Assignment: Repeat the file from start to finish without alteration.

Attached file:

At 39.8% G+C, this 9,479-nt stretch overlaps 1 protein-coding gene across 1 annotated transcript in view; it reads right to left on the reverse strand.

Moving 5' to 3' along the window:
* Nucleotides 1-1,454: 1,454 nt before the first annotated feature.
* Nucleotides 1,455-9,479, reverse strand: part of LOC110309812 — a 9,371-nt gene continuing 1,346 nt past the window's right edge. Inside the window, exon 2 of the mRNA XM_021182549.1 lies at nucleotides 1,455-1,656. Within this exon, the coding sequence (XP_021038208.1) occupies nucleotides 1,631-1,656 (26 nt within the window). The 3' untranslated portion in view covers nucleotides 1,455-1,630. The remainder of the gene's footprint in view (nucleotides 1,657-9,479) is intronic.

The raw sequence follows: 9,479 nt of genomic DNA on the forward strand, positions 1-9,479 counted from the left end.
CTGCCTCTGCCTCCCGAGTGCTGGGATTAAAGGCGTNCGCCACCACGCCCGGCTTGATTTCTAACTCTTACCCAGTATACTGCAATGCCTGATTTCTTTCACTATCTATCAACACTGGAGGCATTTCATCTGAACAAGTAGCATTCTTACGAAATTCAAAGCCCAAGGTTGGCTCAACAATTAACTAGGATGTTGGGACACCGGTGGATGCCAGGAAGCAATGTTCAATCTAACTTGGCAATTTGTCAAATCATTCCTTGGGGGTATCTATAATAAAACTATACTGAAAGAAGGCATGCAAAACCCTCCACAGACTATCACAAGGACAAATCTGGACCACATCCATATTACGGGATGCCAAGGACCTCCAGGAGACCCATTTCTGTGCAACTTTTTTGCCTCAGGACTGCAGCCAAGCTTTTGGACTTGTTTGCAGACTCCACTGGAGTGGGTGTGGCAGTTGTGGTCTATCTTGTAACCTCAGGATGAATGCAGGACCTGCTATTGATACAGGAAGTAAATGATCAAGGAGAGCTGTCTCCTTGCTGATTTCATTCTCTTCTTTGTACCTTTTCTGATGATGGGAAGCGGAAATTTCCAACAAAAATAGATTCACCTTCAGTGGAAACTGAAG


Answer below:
At 39.8% G+C, this 9,479-nt stretch overlaps 1 protein-coding gene across 1 annotated transcript in view; it reads right to left on the reverse strand.

Moving 5' to 3' along the window:
* Nucleotides 1-1,454: 1,454 nt before the first annotated feature.
* Nucleotides 1,455-9,479, reverse strand: part of LOC110309812 — a 9,371-nt gene continuing 1,346 nt past the window's right edge. Inside the window, exon 2 of the mRNA XM_021182549.1 lies at nucleotides 1,455-1,656. Within this exon, the coding sequence (XP_021038208.1) occupies nucleotides 1,631-1,656 (26 nt within the window). The 3' untranslated portion in view covers nucleotides 1,455-1,630. The remainder of the gene's footprint in view (nucleotides 1,657-9,479) is intronic.

The raw sequence follows: 9,479 nt of genomic DNA on the forward strand, positions 1-9,479 counted from the left end.
CTGCCTCTGCCTCCCGAGTGCTGGGATTAAAGGCGTNCGCCACCACGCCCGGCTTGATTTCTAACTCTTACCCAGTATACTGCAATGCCTGATTTCTTTCACTATCTATCAACACTGGAGGCATTTCATCTGAACAAGTAGCATTCTTACGAAATTCAAAGCCCAAGGTTGGCTCAACAATTAACTAGGATGTTGGGACACCGGTGGATGCCAGGAAGCAATGTTCAATCTAACTTGGCAATTTGTCAAATCATTCCTTGGGGGTATCTATAATAAAACTATACTGAAAGAAGGCATGCAAAACCCTCCACAGACTATCACAAGGACAAATCTGGACCACATCCATATTACGGGATGCCAAGGACCTCCAGGAGACCCATTTCTGTGCAACTTTTTTGCCTCAGGACTGCAGCCAAGCTTTTGGACTTGTTTGCAGACTCCACTGGAGTGGGTGTGGCAGTTGTGGTCTATCTTGTAACCTCAGGATGAATGCAGGACCTGCTATTGATACAGGAAGTAAATGATCAAGGAGAGCTGTCTCCTTGCTGATTTCATTCTCTTCTTTGTACCTTTTCTGATGATGGGAAGCGGAAATTTCCAACAAAAATAGATTCACCTTCAGTGGAAACTGAAG